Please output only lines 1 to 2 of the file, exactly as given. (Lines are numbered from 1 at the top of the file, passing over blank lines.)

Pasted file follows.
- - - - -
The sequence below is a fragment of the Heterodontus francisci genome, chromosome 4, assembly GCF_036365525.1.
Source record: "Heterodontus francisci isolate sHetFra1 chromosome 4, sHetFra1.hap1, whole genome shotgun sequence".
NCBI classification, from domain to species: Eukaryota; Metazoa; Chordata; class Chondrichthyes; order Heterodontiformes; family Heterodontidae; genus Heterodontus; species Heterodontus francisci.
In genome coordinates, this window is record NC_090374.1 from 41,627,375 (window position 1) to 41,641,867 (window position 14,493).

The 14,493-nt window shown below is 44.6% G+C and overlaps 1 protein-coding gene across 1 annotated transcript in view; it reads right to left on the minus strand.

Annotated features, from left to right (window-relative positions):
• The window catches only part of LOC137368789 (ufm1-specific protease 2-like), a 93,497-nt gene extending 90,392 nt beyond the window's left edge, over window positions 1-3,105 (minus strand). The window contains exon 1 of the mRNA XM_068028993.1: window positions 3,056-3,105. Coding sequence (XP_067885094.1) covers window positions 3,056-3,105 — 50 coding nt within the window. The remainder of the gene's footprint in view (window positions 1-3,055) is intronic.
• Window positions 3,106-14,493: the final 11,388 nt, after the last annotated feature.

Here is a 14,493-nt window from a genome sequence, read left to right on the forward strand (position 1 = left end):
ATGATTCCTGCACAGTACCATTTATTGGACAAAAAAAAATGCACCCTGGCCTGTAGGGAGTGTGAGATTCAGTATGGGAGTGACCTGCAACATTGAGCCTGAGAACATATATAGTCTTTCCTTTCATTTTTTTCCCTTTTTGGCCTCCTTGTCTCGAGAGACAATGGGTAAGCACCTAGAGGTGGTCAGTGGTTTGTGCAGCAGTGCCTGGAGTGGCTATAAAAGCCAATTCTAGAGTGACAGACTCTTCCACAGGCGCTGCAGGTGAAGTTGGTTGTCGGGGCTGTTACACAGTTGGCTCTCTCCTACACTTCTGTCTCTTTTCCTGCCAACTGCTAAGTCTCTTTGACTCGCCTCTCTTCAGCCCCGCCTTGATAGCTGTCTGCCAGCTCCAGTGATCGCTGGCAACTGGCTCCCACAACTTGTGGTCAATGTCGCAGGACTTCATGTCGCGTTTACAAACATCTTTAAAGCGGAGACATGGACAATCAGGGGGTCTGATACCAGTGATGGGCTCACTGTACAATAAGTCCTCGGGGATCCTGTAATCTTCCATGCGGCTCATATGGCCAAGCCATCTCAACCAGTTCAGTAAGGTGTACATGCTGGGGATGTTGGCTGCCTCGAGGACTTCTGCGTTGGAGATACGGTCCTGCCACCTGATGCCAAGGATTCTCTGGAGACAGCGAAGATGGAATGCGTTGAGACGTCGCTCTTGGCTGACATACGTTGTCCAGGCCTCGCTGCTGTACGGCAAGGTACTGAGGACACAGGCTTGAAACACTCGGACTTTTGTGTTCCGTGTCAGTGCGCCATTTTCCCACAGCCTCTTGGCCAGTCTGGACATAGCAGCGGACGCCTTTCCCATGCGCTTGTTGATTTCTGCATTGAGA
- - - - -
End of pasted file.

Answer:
The sequence below is a fragment of the Heterodontus francisci genome, chromosome 4, assembly GCF_036365525.1.
Source record: "Heterodontus francisci isolate sHetFra1 chromosome 4, sHetFra1.hap1, whole genome shotgun sequence".